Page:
Christians who fled violence in the northern Iraqi city of Mosul attend a mass in Irbil, capital of the Kurdish autonomous region in northern Iraq. ‘More than a decade of war has seen the Christian people of Iraq driven from their homes.’ Photograph: Safin Hamed/AFP/Getty
Christians, Yazidis and other minority groups have been crushed by the heavy armor of ISIS and other rebel groups in the Middle East. What happened to peaceably living together in this world. For those minorities in the Middle East, peace is a distant memory.
…the outbreaks of murderous hostility to Christians are much less organised, although both Sunni and Shia forces, when they are not slaughtering each other for their heresies, have proved capable of slaughtering Christians for their religions too.
Where should they go, and what should we do to help them? Neither question has an easy answer. The fantasy that western military intervention could ever produce a more secure and stable Middle East has been discredited since the invasion of Iraq.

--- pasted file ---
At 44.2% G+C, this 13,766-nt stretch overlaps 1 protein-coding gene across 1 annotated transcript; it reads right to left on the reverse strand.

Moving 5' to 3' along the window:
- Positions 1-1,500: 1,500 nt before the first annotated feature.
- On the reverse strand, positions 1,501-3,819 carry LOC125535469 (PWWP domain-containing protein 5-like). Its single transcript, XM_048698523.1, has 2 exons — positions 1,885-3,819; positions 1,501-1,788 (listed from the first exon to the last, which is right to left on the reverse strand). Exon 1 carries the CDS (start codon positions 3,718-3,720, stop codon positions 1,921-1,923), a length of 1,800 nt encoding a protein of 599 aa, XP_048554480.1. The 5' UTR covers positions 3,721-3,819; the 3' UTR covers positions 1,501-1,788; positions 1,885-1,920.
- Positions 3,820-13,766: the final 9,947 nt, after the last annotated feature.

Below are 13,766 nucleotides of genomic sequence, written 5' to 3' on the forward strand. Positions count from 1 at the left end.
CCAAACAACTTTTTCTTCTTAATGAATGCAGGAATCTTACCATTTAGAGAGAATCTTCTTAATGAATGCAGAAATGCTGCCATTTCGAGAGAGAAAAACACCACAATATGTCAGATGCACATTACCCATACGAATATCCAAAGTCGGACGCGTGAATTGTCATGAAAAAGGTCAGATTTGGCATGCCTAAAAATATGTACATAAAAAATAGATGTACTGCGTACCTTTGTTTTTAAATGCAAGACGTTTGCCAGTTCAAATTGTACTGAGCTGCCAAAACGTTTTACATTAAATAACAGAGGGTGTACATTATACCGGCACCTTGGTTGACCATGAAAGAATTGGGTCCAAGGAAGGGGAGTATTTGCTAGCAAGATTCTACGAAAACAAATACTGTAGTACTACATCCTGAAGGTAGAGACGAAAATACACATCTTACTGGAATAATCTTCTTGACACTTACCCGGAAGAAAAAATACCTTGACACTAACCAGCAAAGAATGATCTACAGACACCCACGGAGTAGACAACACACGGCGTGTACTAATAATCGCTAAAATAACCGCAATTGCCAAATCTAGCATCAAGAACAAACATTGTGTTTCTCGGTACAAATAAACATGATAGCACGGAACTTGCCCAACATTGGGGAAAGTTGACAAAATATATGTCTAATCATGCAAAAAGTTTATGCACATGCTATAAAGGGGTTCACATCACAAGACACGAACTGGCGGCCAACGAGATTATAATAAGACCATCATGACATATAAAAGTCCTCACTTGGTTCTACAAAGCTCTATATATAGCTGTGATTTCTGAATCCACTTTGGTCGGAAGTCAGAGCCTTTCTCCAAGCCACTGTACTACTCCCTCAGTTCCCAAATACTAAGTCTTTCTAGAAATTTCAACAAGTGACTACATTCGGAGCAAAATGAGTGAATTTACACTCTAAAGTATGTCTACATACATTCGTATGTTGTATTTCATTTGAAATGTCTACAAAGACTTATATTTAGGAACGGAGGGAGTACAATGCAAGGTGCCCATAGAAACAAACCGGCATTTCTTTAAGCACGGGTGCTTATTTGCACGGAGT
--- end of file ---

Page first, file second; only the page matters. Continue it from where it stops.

…the hope must be that these people can return to their ancestral homes once peace comes. There is nowhere in the region that would be suitable for large-scale resettlement anyway.
The aid that we give must be sustained: the generous aid this government has given to refugee camps in Turkey, Lebanon and Jordan has done far more good than the scattering of bombs so noisily dropped on Isis. In the end, though, what the Christians of the Middle East need is the same as their Muslim neighbours, or anyone else – peace, justice and security. There may be very little that this government can do on the ground, but those should be the aims of our policy.